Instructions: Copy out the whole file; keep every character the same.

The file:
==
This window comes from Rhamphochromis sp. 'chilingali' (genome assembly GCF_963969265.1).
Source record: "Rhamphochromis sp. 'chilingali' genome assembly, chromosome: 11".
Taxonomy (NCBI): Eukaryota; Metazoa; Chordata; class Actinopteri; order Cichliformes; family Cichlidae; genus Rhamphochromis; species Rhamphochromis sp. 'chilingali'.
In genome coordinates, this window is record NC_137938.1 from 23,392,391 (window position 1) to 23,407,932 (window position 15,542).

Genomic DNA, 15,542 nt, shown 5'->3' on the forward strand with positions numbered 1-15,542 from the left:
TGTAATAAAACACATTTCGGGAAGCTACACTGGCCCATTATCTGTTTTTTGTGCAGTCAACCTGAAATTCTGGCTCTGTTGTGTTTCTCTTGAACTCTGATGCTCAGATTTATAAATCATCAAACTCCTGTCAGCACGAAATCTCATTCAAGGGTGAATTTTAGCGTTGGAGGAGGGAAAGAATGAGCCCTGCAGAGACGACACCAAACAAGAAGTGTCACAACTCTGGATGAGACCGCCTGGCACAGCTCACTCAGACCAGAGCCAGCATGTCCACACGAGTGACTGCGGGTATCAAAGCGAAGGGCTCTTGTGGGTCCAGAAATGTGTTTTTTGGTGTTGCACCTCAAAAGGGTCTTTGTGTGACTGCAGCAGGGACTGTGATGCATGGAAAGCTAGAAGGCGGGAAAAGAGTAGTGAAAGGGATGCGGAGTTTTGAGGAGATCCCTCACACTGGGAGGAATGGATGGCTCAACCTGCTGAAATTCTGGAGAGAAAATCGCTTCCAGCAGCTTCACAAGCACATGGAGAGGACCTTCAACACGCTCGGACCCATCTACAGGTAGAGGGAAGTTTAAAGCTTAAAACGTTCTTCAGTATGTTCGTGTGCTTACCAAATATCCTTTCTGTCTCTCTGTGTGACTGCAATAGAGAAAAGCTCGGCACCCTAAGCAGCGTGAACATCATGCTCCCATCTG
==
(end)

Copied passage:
This window comes from Rhamphochromis sp. 'chilingali' (genome assembly GCF_963969265.1).
Source record: "Rhamphochromis sp. 'chilingali' genome assembly, chromosome: 11".
Taxonomy (NCBI): Eukaryota; Metazoa; Chordata; class Actinopteri; order Cichliformes; family Cichlidae; genus Rhamphochromis; species Rhamphochromis sp. 'chilingali'.
In genome coordinates, this window is record NC_137938.1 from 23,392,391 (window position 1) to 23,407,932 (window position 15,542).

Genomic DNA, 15,542 nt, shown 5'->3' on the forward strand with positions numbered 1-15,542 from the left:
TGTAATAAAACACATTTCGGGAAGCTACACTGGCCCATTATCTGTTTTTTGTGCAGTCAACCTGAAATTCTGGCTCTGTTGTGTTTCTCTTGAACTCTGATGCTCAGATTTATAAATCATCAAACTCCTGTCAGCACGAAATCTCATTCAAGGGTGAATTTTAGCGTTGGAGGAGGGAAAGAATGAGCCCTGCAGAGACGACACCAAACAAGAAGTGTCACAACTCTGGATGAGACCGCCTGGCACAGCTCACTCAGACCAGAGCCAGCATGTCCACACGAGTGACTGCGGGTATCAAAGCGAAGGGCTCTTGTGGGTCCAGAAATGTGTTTTTTGGTGTTGCACCTCAAAAGGGTCTTTGTGTGACTGCAGCAGGGACTGTGATGCATGGAAAGCTAGAAGGCGGGAAAAGAGTAGTGAAAGGGATGCGGAGTTTTGAGGAGATCCCTCACACTGGGAGGAATGGATGGCTCAACCTGCTGAAATTCTGGAGAGAAAATCGCTTCCAGCAGCTTCACAAGCACATGGAGAGGACCTTCAACACGCTCGGACCCATCTACAGGTAGAGGGAAGTTTAAAGCTTAAAACGTTCTTCAGTATGTTCGTGTGCTTACCAAATATCCTTTCTGTCTCTCTGTGTGACTGCAATAGAGAAAAGCTCGGCACCCTAAGCAGCGTGAACATCATGCTCCCATCTG